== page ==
Apple Inc.'s shares scored another record high on Monday after the iPhone maker clinched a resounding legal victory over arch-foe Samsung Electronics Co. Ltd. that may change the dynamics of the booming mobile computing market.
The world's most valuable company wasted no time seeking injunctions on its rivals' gadgets, many of which have made headway on its home turf.
On Monday, the company sought preliminary injunctions against eight older-model smartphones, including the Galaxy S2 and Droid Charge. Apple's lawsuit had encompassed 28 devices, but many of the accused products are no longer widely available in the world's largest mobile market.
Many on Wall Street believe Apple has momentum behind it after its near-complete triumph over the South Korean company on Friday.
"The evidence and weight of the case are heavily in Apple's favour," said Jefferies & Co. analyst Peter Misek. "We expect there is a two-thirds chance of an injunction against Samsung products."
An injunction hearing has been set for Sept 20. If U.S. District Judge Lucy Koh grants sales bans, Samsung will likely seek to put them on hold pending the outcome of its appeal.
Friday's win strengthens Apple's position ahead of the iPhone 5's expected Sept. 12 launch and could cement its market dominance as companies using Google Inc.'s Android operating system - two-thirds of the global market - may be forced to consider design changes, analysts say.
Apple was awarded $1.05-billion (U.S.) in damages after a U.S. jury found Samsung had copied critical features of the iPhone and iPad. The verdict could lead to an outright ban on sales of key Samsung products.
While the victory does not cover new Samsung products including the Galaxy SIII, Apple will push its case on these products in the near term, Evercore Partners analyst Mark McKechnie said.
"While a ban would likely increase Apple's leading smartphone share in the U.S. market, we believe this verdict could lead to Samsung also delaying near-term product launches as it attempts to design around Apple's patents," Canaccord Genuity analysts said in a note.
Apple's shares gained 1.9 per cent to close at $675.68 each, tacking on another $12-billion-plus to its already historically leading market value. The company's market capitalization now stands at $633.38-billion. Samsung lost about the same amount in market capitalization after its shares slid 7.5 per cent in Seoul.
"The ruling marks an important victory for Apple against Android. Competitors may now think twice about how they compete in smart mobility devices with the industry's clear innovator," Barclays analyst Ben Reitzes wrote on Monday.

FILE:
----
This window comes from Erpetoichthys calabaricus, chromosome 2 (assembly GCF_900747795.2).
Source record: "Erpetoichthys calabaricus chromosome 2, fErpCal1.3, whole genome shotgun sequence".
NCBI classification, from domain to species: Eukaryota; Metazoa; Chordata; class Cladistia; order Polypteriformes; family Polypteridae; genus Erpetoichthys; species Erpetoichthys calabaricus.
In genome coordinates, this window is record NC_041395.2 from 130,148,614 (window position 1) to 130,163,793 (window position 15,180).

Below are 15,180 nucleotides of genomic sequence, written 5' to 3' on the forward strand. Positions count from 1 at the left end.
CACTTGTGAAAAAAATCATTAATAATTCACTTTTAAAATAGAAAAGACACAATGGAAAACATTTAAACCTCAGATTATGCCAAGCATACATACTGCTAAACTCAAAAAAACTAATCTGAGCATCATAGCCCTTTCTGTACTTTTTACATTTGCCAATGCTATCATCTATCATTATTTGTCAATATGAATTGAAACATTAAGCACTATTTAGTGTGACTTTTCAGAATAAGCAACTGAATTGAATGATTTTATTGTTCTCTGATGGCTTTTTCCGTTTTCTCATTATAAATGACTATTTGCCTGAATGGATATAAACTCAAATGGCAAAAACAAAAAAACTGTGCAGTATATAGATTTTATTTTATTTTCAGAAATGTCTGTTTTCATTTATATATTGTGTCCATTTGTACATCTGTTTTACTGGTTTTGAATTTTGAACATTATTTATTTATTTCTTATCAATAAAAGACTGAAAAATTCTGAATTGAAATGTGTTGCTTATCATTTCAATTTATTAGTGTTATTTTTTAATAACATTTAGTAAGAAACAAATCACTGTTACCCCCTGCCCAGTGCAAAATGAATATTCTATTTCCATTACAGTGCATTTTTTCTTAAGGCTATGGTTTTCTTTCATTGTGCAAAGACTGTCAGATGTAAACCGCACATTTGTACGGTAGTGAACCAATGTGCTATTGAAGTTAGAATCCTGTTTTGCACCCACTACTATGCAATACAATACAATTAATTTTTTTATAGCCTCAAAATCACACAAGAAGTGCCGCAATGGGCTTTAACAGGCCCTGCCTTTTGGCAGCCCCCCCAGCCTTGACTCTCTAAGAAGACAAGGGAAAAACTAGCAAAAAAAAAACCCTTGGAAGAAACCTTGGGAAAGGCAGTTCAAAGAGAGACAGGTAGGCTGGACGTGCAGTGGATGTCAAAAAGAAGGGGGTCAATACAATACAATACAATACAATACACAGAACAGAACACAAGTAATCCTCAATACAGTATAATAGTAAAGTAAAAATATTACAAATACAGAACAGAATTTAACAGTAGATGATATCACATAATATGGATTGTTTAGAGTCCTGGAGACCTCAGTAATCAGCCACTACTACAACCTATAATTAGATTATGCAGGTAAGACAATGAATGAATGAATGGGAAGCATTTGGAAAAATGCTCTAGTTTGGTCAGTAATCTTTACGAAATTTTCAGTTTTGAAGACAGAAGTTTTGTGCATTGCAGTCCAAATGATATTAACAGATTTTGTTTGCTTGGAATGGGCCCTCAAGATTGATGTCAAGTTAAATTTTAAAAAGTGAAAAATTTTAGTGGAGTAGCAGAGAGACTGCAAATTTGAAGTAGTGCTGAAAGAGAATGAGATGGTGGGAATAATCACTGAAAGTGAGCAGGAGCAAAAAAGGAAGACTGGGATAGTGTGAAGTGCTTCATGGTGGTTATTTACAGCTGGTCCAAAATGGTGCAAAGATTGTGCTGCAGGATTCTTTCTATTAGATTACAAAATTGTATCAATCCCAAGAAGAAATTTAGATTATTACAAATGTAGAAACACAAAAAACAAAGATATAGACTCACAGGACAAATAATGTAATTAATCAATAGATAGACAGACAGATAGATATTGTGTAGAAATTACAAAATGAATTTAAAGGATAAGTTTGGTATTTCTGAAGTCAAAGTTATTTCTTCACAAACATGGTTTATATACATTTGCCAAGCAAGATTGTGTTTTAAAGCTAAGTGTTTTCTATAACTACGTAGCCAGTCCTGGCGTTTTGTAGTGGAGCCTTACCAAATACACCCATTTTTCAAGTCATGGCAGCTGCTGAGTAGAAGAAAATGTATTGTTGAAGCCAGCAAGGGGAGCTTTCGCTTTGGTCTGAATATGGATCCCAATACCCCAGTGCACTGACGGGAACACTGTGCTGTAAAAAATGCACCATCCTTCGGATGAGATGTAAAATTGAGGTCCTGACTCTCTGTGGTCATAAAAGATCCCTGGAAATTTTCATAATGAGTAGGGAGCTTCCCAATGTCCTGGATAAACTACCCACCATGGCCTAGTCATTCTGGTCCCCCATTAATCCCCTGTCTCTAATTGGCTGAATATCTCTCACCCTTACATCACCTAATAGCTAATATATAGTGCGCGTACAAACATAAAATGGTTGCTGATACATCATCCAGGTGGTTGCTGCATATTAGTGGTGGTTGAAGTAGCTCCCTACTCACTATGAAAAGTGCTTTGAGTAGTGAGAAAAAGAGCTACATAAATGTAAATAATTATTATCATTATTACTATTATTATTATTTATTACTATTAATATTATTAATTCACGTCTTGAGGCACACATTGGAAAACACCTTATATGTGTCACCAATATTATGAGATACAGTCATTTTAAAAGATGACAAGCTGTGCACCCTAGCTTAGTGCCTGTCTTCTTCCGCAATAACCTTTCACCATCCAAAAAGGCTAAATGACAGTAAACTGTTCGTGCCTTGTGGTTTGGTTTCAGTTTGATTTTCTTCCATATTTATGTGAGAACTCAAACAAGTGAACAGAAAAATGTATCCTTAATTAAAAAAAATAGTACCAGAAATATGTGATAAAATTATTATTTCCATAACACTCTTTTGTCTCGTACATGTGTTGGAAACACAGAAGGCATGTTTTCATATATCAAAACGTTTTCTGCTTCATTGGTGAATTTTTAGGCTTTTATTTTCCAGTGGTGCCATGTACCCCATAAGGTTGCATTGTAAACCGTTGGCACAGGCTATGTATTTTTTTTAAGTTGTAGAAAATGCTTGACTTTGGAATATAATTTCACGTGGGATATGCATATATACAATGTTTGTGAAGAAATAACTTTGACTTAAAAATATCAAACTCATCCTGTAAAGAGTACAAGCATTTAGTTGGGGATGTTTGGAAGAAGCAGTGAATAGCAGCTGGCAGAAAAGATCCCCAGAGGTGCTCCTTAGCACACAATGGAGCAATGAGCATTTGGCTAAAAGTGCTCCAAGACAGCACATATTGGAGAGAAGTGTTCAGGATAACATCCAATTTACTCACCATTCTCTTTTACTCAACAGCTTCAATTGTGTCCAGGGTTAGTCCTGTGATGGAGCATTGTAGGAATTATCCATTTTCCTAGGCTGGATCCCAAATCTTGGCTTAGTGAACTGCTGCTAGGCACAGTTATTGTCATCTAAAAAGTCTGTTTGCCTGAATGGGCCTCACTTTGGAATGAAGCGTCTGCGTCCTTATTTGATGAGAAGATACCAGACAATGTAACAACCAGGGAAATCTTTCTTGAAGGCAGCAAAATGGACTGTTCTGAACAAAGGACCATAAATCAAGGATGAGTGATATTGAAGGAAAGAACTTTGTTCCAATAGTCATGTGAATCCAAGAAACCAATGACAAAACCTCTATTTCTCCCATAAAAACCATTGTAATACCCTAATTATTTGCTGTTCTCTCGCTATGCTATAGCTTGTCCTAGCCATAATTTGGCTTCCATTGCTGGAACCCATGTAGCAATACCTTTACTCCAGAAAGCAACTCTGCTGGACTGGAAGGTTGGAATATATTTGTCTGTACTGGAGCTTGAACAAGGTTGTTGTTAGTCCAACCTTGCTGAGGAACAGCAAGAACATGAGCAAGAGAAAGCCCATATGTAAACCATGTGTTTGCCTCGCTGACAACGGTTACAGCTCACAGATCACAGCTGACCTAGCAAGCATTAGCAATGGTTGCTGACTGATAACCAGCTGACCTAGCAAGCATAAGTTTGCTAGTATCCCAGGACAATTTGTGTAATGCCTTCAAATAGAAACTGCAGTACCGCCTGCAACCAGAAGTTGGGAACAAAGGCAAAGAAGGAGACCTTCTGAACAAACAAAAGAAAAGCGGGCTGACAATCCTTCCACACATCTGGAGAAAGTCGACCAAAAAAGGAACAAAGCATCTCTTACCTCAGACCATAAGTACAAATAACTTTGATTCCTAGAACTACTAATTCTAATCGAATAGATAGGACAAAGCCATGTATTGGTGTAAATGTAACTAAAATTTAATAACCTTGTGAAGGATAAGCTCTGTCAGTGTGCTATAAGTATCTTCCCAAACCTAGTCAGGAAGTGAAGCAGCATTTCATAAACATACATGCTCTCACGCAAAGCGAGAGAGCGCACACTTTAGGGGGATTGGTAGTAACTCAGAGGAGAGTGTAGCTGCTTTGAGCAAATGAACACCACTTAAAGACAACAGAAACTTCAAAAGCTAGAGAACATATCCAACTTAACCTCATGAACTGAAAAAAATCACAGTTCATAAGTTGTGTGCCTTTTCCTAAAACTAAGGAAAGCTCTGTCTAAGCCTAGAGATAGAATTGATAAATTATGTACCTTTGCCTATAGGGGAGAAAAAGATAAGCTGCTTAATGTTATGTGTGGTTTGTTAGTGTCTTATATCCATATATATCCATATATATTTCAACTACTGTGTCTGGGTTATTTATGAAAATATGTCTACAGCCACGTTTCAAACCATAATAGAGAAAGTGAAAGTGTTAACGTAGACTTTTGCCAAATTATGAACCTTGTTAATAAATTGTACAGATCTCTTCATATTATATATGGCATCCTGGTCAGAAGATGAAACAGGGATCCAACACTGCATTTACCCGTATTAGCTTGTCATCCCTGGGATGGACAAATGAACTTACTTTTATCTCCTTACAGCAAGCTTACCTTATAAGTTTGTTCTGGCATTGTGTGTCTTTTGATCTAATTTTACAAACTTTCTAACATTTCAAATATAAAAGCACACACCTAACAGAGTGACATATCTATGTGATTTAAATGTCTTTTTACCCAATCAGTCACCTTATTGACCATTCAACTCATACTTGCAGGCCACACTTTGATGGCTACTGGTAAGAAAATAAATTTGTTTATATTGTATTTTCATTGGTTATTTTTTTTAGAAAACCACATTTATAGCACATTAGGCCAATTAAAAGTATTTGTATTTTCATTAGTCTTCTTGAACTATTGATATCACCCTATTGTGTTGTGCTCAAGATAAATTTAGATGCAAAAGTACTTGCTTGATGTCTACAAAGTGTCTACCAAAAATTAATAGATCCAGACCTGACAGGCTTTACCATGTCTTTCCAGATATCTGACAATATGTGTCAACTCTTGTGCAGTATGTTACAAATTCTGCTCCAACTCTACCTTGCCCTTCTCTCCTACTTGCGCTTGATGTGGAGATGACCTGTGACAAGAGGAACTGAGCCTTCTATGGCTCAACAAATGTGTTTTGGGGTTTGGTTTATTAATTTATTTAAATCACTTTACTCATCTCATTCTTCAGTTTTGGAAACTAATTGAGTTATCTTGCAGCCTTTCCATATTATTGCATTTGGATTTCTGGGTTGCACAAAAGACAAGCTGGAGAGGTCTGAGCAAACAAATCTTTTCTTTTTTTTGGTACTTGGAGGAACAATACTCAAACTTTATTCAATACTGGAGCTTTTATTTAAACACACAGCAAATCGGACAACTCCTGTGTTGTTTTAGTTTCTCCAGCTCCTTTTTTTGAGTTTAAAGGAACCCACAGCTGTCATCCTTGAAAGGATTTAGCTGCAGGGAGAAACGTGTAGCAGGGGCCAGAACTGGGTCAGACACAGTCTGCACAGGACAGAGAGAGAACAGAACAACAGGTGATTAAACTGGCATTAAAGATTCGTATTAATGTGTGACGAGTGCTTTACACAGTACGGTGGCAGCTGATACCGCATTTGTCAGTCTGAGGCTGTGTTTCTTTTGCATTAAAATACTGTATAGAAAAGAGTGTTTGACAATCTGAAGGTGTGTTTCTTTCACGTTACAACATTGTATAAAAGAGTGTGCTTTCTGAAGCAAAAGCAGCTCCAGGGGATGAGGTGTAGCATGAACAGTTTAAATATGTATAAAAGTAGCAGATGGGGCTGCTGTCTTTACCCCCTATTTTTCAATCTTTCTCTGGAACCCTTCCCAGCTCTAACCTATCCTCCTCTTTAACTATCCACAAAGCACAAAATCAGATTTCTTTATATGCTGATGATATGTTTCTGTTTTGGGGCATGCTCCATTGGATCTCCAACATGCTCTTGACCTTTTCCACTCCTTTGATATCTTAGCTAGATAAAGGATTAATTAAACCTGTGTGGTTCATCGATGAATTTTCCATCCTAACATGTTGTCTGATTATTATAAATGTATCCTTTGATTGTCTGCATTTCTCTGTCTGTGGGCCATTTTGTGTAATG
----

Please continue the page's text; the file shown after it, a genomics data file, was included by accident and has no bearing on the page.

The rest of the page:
"If Apple forces competitors to innovate more, it could take longer for competitive products to come to market, and make it more expensive to develop them.
The victory for Apple - which upended the smartphone industry in 2007 with the iPhone - is a big blow to Google Inc., whose Android software powers the Samsung products found to have infringed on patents. Google and its hardware partners, including the company's own Motorola unit, could now face legal hurdles in their effort to compete with the Apple juggernaut.
Google shares closed 1.4 per cent lower at $669.22. Microsoft Corp. a potential beneficiary if smartphone makers begin to seek out Android alternatives, ended up 0.4 per cent. Nokia Corp., which has staked its future on Windows phones, gained 7.7 per cent.
Even Research In Motion Ltd. - which has hemorrhaged market share to Apple and Google - climbed more th an 5 percent in early trade before finishing 2 per cent higher at $7.01 (Canadian).
"The mobile industry is moving fast and all players - including newcomers - are building upon ideas that have been around for decades," Google responded in a Sunday statement.
"We work with our partners to give consumers innovative and affordable products, and we don't want anything to limit that."
The verdict came as competition in the device industry is intensifying, with Google jumping into hardware for the first time with the Nexus 7 and Microsoft's touchscreen-friendly Windows 8 coming in October, led by its Surface tablet.
Samsung, which sold around 50 million phones between April and June - almost twice the number of iPhones - will have to pay damages equivalent to just 1.5 per cent of the annual revenue from its telecoms business.
"The verdict does not come as a surprise," wrote William Blair & Co. analysts. "From Apple's perspective, Samsung's market size position and its leadership in the handset world was something the company could no longer overlook, and viewing this as another 'imitation is a form of flattery' was not possible."
"Companies such as Samsung, who we categorize as fast followers, have been viewed by the industry for their ability to quickly adopt the latest handset trends ... rather than their ability to introduce fundamental innovation."